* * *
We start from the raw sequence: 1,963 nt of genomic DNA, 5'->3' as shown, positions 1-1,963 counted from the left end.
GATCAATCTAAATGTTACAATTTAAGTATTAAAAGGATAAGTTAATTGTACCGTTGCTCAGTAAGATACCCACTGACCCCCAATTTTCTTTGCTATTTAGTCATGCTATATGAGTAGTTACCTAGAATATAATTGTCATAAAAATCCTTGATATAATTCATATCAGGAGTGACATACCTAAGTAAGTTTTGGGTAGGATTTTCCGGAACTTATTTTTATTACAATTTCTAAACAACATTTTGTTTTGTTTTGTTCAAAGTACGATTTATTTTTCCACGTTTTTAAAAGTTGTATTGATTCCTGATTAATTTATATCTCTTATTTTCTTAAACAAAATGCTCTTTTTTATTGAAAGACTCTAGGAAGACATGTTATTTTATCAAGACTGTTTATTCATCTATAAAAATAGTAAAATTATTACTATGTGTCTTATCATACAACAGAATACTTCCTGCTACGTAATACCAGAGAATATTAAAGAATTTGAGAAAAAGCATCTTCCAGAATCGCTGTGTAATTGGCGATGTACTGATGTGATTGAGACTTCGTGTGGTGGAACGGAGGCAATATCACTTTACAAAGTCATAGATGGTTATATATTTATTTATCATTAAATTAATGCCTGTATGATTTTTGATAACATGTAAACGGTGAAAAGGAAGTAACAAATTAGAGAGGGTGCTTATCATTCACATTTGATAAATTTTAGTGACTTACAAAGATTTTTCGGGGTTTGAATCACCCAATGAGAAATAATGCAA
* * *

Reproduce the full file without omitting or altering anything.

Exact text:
We start from the raw sequence: 1,963 nt of genomic DNA, 5'->3' as shown, positions 1-1,963 counted from the left end.
GATCAATCTAAATGTTACAATTTAAGTATTAAAAGGATAAGTTAATTGTACCGTTGCTCAGTAAGATACCCACTGACCCCCAATTTTCTTTGCTATTTAGTCATGCTATATGAGTAGTTACCTAGAATATAATTGTCATAAAAATCCTTGATATAATTCATATCAGGAGTGACATACCTAAGTAAGTTTTGGGTAGGATTTTCCGGAACTTATTTTTATTACAATTTCTAAACAACATTTTGTTTTGTTTTGTTCAAAGTACGATTTATTTTTCCACGTTTTTAAAAGTTGTATTGATTCCTGATTAATTTATATCTCTTATTTTCTTAAACAAAATGCTCTTTTTTATTGAAAGACTCTAGGAAGACATGTTATTTTATCAAGACTGTTTATTCATCTATAAAAATAGTAAAATTATTACTATGTGTCTTATCATACAACAGAATACTTCCTGCTACGTAATACCAGAGAATATTAAAGAATTTGAGAAAAAGCATCTTCCAGAATCGCTGTGTAATTGGCGATGTACTGATGTGATTGAGACTTCGTGTGGTGGAACGGAGGCAATATCACTTTACAAAGTCATAGATGGTTATATATTTATTTATCATTAAATTAATGCCTGTATGATTTTTGATAACATGTAAACGGTGAAAAGGAAGTAACAAATTAGAGAGGGTGCTTATCATTCACATTTGATAAATTTTAGTGACTTACAAAGATTTTTCGGGGTTTGAATCACCCAATGAGAAATAATGCAA